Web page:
Why do we need to hear the words ‘everything is going to be okay’ or ‘you’ll be fine’ from someone else?
What difference can those fairly innocuous words really make? Several clients this week have voiced that they need reassurance. Clients who are making changes in their life and are standing at the point of commitment. In fact one had already taken the step they needed, but were feeling doubtful now they were standing in the new position about the unfolding challenges more tangibly ahead, whilst another needed reassurance to start taking the steps.
The question behind the need for reassurance is “Can I do this?”.
Sometimes we need to hear that someone else thinks we can. That they believe in us.
Concern about what others think can sometimes be unhelpful, when what matters is what we think and feel. No one else can tell us that. Yet we seek the opinions of others because we hope it will confirm and therefore reassure us about we think already; agreement from others often assuages us of our doubts and enables us to feel more confident. When we hear what we need to hear that is.
Deep down we usually know we can, and that we are doing the right thing, but thoughts crowd in and distract us from our sense, causing us to doubt ourselves. Doubts raise questions and questions raise doubts.
We have usually started a thought process and made subtle changes or even quite big steps towards something, and then at a certain point we suddenly hesitate, waver, with our foot in mid-air and start to question our self and what we are doing. Can I really do this? Is this really the right thing to be doing? Self doubt has crept in alongside a myriad of ‘What ifs’. What if I can’t? What it if doesn’t work out? Our brain is working frantically to create all sorts of reasons to get us back in our comfort zone and stop taking risks.
With so much uncertainty, it’s unsurprising we start to question the risks we are taking, and to feel like turning back to the safety of the known. But we also know we are turning away from a challenge we have set ourself because it felt right and necessary to start on that path. And so we are uncomfortably tentative, mid-step between the known and the unknown. But to not complete that step is to to take a backwards step, however hard it is to place the full commitment of our body weight and two feet in that new place.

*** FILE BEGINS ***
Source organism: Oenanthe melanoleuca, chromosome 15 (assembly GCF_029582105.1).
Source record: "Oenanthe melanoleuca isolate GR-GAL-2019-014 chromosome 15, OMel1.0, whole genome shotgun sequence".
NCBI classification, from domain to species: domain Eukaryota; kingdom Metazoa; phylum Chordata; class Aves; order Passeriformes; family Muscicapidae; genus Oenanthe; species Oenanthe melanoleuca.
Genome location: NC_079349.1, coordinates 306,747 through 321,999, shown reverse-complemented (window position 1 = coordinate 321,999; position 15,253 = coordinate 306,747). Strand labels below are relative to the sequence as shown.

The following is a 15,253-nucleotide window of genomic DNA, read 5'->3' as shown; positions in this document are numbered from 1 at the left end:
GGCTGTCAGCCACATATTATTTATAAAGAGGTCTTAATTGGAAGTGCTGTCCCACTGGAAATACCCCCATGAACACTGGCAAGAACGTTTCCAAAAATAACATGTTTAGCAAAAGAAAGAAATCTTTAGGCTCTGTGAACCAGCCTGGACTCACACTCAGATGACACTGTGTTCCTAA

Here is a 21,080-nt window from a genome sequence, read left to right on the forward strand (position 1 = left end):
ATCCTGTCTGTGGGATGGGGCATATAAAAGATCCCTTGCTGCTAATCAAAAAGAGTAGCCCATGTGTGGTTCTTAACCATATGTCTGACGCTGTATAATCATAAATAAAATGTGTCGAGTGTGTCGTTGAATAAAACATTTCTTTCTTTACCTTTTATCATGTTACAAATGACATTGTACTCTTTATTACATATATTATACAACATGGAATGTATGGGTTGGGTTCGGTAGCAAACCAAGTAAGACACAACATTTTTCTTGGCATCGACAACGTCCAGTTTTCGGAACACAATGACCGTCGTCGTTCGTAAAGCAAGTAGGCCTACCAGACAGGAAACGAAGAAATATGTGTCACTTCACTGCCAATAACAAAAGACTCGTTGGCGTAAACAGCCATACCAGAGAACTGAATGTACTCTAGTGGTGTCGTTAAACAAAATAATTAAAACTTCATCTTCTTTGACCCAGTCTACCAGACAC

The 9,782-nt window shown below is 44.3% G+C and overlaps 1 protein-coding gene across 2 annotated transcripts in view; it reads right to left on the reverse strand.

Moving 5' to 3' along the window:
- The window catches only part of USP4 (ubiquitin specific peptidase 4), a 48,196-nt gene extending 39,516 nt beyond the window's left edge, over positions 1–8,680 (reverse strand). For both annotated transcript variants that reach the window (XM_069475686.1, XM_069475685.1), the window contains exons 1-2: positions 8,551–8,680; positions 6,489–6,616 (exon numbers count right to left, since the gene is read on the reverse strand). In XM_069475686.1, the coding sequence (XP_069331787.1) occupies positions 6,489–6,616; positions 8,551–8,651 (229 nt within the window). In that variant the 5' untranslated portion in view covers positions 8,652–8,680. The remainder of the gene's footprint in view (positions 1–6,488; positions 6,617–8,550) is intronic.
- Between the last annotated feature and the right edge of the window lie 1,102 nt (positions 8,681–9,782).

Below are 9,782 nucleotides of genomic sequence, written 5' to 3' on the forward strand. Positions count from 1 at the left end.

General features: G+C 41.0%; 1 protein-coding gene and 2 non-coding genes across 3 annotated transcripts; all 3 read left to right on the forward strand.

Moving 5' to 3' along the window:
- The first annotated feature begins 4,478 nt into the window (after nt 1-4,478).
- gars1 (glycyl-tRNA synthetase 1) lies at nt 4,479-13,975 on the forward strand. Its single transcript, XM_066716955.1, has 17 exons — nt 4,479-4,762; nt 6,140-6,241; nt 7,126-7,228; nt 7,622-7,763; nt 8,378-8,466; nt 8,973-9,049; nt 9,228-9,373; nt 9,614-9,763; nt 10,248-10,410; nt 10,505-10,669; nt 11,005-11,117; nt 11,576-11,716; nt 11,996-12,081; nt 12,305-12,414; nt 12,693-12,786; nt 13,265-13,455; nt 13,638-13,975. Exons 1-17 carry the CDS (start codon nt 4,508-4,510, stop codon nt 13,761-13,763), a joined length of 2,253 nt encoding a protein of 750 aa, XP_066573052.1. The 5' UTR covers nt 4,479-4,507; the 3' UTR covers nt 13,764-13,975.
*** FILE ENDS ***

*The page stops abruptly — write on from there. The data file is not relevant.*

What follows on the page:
And so we seek encouragement, reassurance, reinforcement and resource to help us on continue on our way. A hand to help us cross the gulf, to commit, to see through. And that soothing sentence from someone who cares: ‘Everything is going to be Ok’.
Sometimes those words are the most futile, patronising and unwelcome you can say to someone; usually when it’s in response to an event or situation where we don’t feel we have any control. And yet sometimes they are the most powerful. They can make a real difference when it’s what someone needs to hear, when they are said with an insight into the journey that individual is on.
When we know someone is working hard towards something and on a challenging path, we know there will be a time when they lose resolve through questioning themselves. There is no uncertainty without doubt. It is at this time we can offer the small amount of support needed to retain courage; to brace and comfort someone who momentarily wavers in their self belief. It enables them to re-focus.
To reassure is to restore confidence. It’s to give something back that was already there in that person.
My sense is that it’s not the words we need to hear, but the voice. To hear a voice tell us what we need to hear, to say the thing we struggle to tell ourself. To feel and hear that from another gives us an increased sense of resilience and motivation, something we are trying to find inside our self.
We all need reassurance and we can all give it to one another.
So in some respects, the sentence ‘You can do it’’ can be enough for someone to feel they can.